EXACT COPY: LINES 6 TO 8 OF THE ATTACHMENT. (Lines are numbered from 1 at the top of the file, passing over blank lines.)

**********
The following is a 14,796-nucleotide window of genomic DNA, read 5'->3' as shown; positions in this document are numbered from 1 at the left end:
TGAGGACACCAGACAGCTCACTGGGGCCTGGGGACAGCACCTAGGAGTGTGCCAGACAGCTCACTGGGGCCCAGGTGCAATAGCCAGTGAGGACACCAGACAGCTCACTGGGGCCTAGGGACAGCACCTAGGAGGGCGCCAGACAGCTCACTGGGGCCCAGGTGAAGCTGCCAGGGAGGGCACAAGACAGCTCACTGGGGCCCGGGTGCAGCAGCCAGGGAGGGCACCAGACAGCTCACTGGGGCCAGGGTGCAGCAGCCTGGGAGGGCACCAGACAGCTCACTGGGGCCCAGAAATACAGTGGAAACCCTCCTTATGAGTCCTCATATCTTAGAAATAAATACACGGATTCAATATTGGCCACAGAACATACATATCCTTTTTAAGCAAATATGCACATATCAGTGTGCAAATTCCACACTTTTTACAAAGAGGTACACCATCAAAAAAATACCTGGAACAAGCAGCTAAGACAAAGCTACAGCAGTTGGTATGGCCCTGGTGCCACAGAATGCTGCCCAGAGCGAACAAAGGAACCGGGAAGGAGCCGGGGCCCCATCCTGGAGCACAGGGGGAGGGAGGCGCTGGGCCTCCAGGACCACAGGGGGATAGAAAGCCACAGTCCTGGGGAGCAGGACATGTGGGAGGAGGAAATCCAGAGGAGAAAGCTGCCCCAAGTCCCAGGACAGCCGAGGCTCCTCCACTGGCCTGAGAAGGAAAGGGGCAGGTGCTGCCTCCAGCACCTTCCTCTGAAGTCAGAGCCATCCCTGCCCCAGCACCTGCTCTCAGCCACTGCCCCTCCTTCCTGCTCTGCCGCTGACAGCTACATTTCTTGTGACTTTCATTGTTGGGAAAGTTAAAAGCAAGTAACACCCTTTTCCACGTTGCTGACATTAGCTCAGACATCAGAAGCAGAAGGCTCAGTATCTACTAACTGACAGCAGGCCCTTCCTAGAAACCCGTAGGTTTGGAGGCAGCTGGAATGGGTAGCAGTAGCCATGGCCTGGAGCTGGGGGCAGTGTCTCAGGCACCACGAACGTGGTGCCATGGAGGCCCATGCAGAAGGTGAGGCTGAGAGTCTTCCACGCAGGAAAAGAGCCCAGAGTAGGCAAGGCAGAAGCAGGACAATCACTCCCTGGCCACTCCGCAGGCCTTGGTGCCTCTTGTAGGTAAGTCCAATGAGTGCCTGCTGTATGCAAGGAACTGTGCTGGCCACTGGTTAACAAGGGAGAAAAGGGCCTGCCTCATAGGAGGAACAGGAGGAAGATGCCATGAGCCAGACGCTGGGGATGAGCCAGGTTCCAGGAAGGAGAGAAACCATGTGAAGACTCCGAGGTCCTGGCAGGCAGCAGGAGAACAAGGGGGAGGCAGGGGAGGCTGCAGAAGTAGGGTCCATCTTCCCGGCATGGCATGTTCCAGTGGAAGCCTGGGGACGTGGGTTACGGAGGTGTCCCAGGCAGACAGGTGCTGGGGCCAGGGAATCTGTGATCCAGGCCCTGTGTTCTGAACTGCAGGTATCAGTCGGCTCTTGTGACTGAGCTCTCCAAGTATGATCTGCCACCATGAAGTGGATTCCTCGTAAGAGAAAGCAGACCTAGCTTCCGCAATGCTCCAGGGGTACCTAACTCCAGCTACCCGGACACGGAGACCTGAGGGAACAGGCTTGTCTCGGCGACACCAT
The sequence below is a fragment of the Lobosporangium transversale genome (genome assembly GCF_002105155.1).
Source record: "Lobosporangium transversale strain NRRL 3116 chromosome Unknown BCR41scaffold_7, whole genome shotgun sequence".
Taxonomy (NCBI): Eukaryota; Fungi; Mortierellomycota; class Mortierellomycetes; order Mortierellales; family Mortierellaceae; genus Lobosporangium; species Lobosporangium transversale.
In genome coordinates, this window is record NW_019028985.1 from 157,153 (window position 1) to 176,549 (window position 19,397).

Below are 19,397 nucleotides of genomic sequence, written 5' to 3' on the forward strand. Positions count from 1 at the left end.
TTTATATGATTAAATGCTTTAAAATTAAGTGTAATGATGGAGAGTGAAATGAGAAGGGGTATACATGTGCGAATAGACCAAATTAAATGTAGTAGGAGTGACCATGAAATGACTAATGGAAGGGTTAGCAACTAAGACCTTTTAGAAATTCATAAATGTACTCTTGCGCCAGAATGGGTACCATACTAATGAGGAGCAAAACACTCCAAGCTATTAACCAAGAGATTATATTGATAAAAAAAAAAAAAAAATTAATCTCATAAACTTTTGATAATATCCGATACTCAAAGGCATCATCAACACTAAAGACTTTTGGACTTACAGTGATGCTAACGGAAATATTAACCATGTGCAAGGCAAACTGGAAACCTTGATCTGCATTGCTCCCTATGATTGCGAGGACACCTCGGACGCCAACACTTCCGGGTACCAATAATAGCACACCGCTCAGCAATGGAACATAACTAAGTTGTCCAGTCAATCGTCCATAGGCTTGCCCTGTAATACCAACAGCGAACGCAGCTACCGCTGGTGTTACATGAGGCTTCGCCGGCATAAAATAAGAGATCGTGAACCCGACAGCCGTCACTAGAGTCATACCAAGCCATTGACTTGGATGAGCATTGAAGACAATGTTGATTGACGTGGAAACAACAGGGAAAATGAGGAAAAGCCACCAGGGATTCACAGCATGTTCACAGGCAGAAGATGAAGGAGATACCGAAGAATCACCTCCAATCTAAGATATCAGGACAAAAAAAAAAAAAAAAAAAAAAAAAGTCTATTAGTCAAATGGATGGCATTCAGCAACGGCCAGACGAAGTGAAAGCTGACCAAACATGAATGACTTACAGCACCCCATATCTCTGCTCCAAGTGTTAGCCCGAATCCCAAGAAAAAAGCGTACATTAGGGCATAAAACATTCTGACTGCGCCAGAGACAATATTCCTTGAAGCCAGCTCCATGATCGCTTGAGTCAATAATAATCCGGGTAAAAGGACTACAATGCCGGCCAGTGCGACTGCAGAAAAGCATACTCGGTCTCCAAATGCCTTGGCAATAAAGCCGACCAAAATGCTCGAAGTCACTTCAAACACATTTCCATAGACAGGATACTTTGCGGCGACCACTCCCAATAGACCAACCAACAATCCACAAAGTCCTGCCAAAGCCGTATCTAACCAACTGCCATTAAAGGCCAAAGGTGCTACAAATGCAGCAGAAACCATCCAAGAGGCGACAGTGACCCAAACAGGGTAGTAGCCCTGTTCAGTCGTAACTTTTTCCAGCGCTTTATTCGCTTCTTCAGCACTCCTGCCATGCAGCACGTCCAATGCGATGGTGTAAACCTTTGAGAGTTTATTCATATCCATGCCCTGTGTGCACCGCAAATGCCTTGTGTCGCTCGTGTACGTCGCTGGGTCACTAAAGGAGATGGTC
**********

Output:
In genome coordinates, this window is record NW_019028985.1 from 157,153 (window position 1) to 176,549 (window position 19,397).

Below are 19,397 nucleotides of genomic sequence, written 5' to 3' on the forward strand. Positions count from 1 at the left end.
TTTATATGATTAAATGCTTTAAAATTAAGTGTAATGATGGAGAGTGAAATGAGAAGGGGTATACATGTGCGAATAGACCAAATTAAATGTAGTAGGAGTGACCATGAAATGACTAATGGAAGGGTTAGCAACTAAGACCTTTTAGAAATTCATAAATGTACTCTTGCGCCAGAATGGGTACCATACTAATGAGGAGCAAAACACTCCAAGCTATTAACCAAGAGATTATATTGATAAAAAAAAAAAAAAAATTAATCTCATAAACTTTTGATAATATCCGATACTCAAAGGCATCATCAACACTAAAGACTTTTGGACTTACAGTGATGCTAACGGAAATATTAACCATGTGCAAGGCAAACTGGAAACCTTGATCTGCATTGCTCCCTATGATTGCGAGGACACCTCGGACGCCAACACTTCCGGGTACCAATAATAGCACACCGCTCAGCAATGGAACATAACTAAGTTGTCCAGTCAATCGTCCATAGGCTTGCCCTGTAATACCAACAGCGAACGCAGCTACCGCTGGTGTTACATGAGGCTTCGCCGGCATAAAATAAGAGATCGTGAACCCGACAGCCGTCACTAGAGTCATACCAAGCCATTGACTTGGATGAGCATTGAAGACAATGTTGATTGACGTGGAAACAACAGGGAAAATGAGGAAAAGCCACCAGGGATTCACAGCATGTTCACAGGCAGAAGATGAAGGAGATACCGAAGAATCACCTCCAATCTAAGATATCAGGACAAAAAAAAAAAAAAAAAAAAAAAAAGTCTATTAGTCAAATGGATGGCATTCAGCAACGGCCAGACGAAGTGAAAGCTGACCAAACATGAATGACTTACAGCACCCCATATCTCTGCTCCAAGTGTTAGCCCGAATCCCAAGAAAAAAGCGTACATTAGGGCATAAAACATTCTGACTGCGCCAGAGACAATATTCCTTGAAGCCAGCTCCATGATCGCTTGAGTCAATAATAATCCGGGTAAAAGGACTACAATGCCGGCCAGTGCGACTGCAGAAAAGCATACTCGGTCTCCAAATGCCTTGGCAATAAAGCCGACCAAAATGCTCGAAGTCACTTCAAACACATTTCCATAGACAGGATACTTTGCGGCGACCACTCCCAATAGACCAACCAACAATCCACAAAGTCCTGCCAAAGCCGTATCTAACCAACTGCCATTAAAGGCCAAAGGTGCTACAAATGCAGCAGAAACCATCCAAGAGGCGACAGTGACCCAAACAGGGTAGTAGCCCTGTTCAGTCGTAACTTTTTCCAGCGCTTTATTCGCTTCTTCAGCACTCCTGCCATGCAGCACGTCCAATGCGATGGTGTAAACCTTTGAGAGTTTATTCATATCCATGCCCTGTGTGCACCGCAAATGCCTTGTGTCGCTCGTGTACGTCGCTGGGTCACTAAAGGAGATGGTC